As for the Palestinian side, Trump would at a minimum have to promise a huge infusion of money and infrastructure not only in the West Bank but also in Gaza. And he would have to tell Saudi Arabia and the Gulf states that in exchange for the retraction of the U.S.-Iran deal, they must pressure the Palestinian Authority and Hamas to accept something like the Camp David deal that Arafat turned down in 2000.
An extra threat that Trump could deploy -- and Obama could not -- would be to tell the Palestinian leadership that if it refuses the deal as Arafat did, he will allow Israel to annex the West Bank. Previous administrations considered that possibility to be madness, because of the anger and opposition it would engender regionally. But Trump may genuinely not care -- and the influence of right-wing American Jews on his administration is great enough that the threat would be credible.
Trump may be tempted to do a deal without Gaza. But while the Israelis might accept such an offer, the Arab states that are a crucial part of Trump’s route to peace will not. Neither can the Palestinian leadership credibly offer its people a state without Gaza.
In practice, this means that Hamas, which controls Gaza, must be part of the final status arrangements, even if the Islamist group isn’t officially at the negotiating table. For Hamas, the prospect of legitimation might be enough to bring about a change in attitude. If Hamas can tell its constituents that it has delivered a functioning Palestinian state, that might be worth the risk of being attacked domestically by Islamic Jihad and al-Qaeda for betraying the cause of one Palestine between the Jordan River and the Mediterranean Sea.
Notice that this whole picture depends on the final deal roughly resembling the two-state arrangements proposed in the past. Trump’s team may think it can impose some much less attractive deal on the Palestinians by using the Arab states as leverage and trying to deny funding to the Palestinian Authority if it doesn’t agree.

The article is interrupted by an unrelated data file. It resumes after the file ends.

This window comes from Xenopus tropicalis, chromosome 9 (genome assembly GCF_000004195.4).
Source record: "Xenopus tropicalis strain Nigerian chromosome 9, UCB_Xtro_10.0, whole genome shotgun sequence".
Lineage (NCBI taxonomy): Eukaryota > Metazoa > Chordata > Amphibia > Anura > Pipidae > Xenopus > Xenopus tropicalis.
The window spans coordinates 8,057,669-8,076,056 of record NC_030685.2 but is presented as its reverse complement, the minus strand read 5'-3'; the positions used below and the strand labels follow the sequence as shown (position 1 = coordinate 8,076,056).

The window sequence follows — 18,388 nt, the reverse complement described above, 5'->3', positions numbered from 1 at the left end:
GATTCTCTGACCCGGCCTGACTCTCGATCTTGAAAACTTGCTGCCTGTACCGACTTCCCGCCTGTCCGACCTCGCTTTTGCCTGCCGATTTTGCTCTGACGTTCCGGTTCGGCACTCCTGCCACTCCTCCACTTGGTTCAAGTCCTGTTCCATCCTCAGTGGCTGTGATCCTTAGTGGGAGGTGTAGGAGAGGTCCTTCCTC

The fallacy in this approach is that even if the Palestinian Authority purported to make a deal under these conditions, its government would likely fall to Hamas, or worse. The deal would then collapse.
Plenty of right-wing Israelis would be fine with that, because their preferred endgame is to annex the West Bank and deal with local, city-based Palestinian governments rather than the nationally aspiring statelet that currently exists.
But that outcome isn’t a peace deal that would bring Trump the Nobel Prize. It’s an excuse for the reversal of the two-state solution driven by the 1993 Oslo talks. It would leave Israel as an international pariah, much more so than it already is. And the bloodshed that would surely take place along the way would be laid squarely at Trump’s feet.
The bottom line is that a deal remains possible -- just barely. But Trump must remember the lesson that his predecessors often forgot: When it comes to the Israelis and Palestinians, it’s not enough that both sides would be better off with a deal. Both sides also have to be left much worse off if the deal doesn’t happen. After all, says the punchline to a famous joke, “This is the Middle East.”
This column does not necessarily reflect the opinion of the editorial board or Bloomberg LP and its owners.